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Tribune-Star Editorial: Anticipated weekend plenty important with Special Olympics underway

Being ready is good. Being reminded of the value of lasting relationships is good, too.

Those thoughts pertain to this weekend in Terre Haute. Community organizations and leaders prepared for it to be epically busy.

A distinct possibility loomed that a NCAA Baseball Tournament super-regional and the annual Special Olympics Indiana Summer Games would be unfolding simultaneously in Terre Haute. Locals wanted to avoid a repeat of 2023. Last year, Indiana State University administrators infamously turned down the rare opportunity for the nationally strong Sycamore baseball team to host a NCAA super-regional. ISU officials cited a lack of staff and lodging accommodations for incoming teams, because ISU would also be the site of the Special Olympics that same weekend.

Thus, the higher-seeded Sycamores played their super-regional series at the lower-seeded Texas Christian University Horned Frogs’ stadium in Fort Worth and lost two close games. That ended ISU’s season just shy of what would have been the program’s first College World Series berth in 37 years.

The Special Olympics provided the silver lining in that situation. The state Summer Games happened in Terre Haute, just as it has almost every year since 1970. Joy, smiles, encouragement and inspiration came with those activities, like always. Plus, TCU fans responded to the Sycamores’ predicament admirably by donating $80,000 to Special Olympics Indiana.

This year, ISU once again had a stellar baseball season, but came up short of a super-regional berth, losing to powerhouse home team Kentucky in the NCAA regional round. So, the demanding yet exciting overlap of a super-regional and the 2024 Special Olympics Indiana Summer Games did not occur this weekend.

But to be sure, the Special Olympics events are happening. Registration, early competitions and the festive opening ceremonies got the Games underway on Friday. It was a smooth start, said Jeff Mohler, the president and CEO of Special Olympics Indiana. “The only concern we have right now is the weather on Saturday,” Mohler said Friday afternoon. Occasional showers are in the forecast, but the Games go on.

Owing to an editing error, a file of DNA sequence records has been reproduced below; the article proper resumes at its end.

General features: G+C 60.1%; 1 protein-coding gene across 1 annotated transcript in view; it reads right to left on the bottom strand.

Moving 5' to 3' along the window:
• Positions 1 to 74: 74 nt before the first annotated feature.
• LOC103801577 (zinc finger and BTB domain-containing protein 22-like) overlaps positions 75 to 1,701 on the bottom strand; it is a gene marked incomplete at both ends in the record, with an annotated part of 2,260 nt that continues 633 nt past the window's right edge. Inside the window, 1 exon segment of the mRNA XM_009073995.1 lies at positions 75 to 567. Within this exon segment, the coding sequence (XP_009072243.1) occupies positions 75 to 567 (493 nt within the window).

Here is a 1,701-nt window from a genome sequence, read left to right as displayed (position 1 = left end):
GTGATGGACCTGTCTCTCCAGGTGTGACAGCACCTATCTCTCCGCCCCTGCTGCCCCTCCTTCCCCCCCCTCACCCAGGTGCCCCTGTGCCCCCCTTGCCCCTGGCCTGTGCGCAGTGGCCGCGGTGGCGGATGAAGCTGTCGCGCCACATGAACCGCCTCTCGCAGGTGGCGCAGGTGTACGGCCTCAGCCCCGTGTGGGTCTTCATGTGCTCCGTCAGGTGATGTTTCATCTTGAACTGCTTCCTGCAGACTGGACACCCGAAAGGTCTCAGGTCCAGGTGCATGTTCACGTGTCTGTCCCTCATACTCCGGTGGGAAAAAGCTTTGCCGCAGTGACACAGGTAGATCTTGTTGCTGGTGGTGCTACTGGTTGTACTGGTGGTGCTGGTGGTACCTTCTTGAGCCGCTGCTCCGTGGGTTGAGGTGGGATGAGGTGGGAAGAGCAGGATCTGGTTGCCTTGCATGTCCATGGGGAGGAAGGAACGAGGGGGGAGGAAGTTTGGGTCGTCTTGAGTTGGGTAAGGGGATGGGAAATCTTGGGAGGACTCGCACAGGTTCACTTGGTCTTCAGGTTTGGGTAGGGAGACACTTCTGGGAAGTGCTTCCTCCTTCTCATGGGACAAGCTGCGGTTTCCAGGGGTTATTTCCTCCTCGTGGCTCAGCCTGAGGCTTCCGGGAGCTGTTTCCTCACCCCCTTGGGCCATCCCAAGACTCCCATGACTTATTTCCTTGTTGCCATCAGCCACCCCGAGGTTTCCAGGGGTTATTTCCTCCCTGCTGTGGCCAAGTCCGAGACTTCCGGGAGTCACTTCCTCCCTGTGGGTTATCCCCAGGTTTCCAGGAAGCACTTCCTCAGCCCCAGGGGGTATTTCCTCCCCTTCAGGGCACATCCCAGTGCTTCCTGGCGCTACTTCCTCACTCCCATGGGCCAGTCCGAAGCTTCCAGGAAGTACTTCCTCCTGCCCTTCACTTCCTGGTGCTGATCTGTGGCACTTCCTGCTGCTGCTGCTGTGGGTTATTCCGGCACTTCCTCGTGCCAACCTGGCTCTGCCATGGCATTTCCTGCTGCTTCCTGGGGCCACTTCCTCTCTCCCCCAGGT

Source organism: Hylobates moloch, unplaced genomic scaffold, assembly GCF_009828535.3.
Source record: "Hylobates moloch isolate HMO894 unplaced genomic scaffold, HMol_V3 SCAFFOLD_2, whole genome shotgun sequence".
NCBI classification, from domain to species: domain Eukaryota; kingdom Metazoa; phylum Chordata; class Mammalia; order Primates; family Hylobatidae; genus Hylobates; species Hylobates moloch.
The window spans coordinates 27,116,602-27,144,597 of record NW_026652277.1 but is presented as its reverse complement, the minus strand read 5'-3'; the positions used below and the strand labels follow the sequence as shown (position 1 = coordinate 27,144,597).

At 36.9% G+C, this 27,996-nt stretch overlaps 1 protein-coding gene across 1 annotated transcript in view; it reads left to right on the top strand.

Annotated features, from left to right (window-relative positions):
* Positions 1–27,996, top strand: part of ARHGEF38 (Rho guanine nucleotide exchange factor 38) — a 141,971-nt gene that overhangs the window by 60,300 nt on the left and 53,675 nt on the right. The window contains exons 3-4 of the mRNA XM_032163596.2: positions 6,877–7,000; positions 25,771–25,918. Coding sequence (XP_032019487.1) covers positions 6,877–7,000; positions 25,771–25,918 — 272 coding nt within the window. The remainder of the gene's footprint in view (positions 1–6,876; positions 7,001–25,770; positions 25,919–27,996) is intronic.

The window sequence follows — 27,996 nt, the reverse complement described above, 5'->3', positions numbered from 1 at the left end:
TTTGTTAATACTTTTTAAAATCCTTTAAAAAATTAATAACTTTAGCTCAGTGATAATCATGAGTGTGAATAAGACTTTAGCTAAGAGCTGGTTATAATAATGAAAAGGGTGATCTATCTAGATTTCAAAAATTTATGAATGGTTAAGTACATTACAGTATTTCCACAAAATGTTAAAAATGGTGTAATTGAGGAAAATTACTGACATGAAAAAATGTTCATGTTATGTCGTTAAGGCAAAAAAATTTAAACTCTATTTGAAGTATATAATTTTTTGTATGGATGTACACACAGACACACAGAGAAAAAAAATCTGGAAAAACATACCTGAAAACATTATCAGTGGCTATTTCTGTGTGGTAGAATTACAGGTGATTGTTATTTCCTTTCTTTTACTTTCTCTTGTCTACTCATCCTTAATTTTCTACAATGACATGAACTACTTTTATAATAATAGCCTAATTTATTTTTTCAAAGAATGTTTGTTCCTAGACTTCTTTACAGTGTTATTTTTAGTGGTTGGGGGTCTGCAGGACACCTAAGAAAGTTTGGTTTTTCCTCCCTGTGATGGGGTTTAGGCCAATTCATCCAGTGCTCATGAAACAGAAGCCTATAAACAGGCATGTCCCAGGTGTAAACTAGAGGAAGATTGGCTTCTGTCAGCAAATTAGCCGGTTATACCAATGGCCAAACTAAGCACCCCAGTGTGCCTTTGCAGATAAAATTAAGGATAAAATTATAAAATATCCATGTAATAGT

The Special Olympics Indiana staff, coaches, veteran volunteers and especially the athletes know how to overcome obstacles. The organization’s mission is to use “the power of sport as a catalyst for social change, working to end discrimination and empower people with intellectual disabilities to reach their fullest potential on and off the playing field.”

Terre Haute gets to experience the results every summer. This year, nearly 2,300 athletes will compete in three days of events. A thousand family members and friends accompany them. About 1,500 volunteers will be assisting and escorting the athletes, and timing and scoring their efforts. The number of athletes has gradually risen since the onset of the pandemic, Mohler said Friday, and this year’s turnout is about 85% to 90% of pre-COVID levels.

Volunteers are still needed for this weekend. “At this point, somebody can just show up on site, and we’ll find a spot for them,” Mohler said of people wanting to volunteer. They can report on Saturday or Sunday to the bocce field on the northeast corner of Third and Chestnut streets, or the swimming pool in the Rose-Hulman Student Rec Center. No experience is necessary, Mohler emphasized.

It would have been great to have Coach Mitch Hannahs’ ISU Sycamore baseball team playing for a College World Series berth this weekend at Bob Warn Field, with the Special Olympics Summer Games going on nearby. Alas, only the latter is happening. Yet it is an important cornerstone of Terre Haute traditions. It involves local residents opening their hearts and community to special athletes who appreciate being recognized and cheered, rather than overlooked.

Special Olympics lets Terre Haute be its best.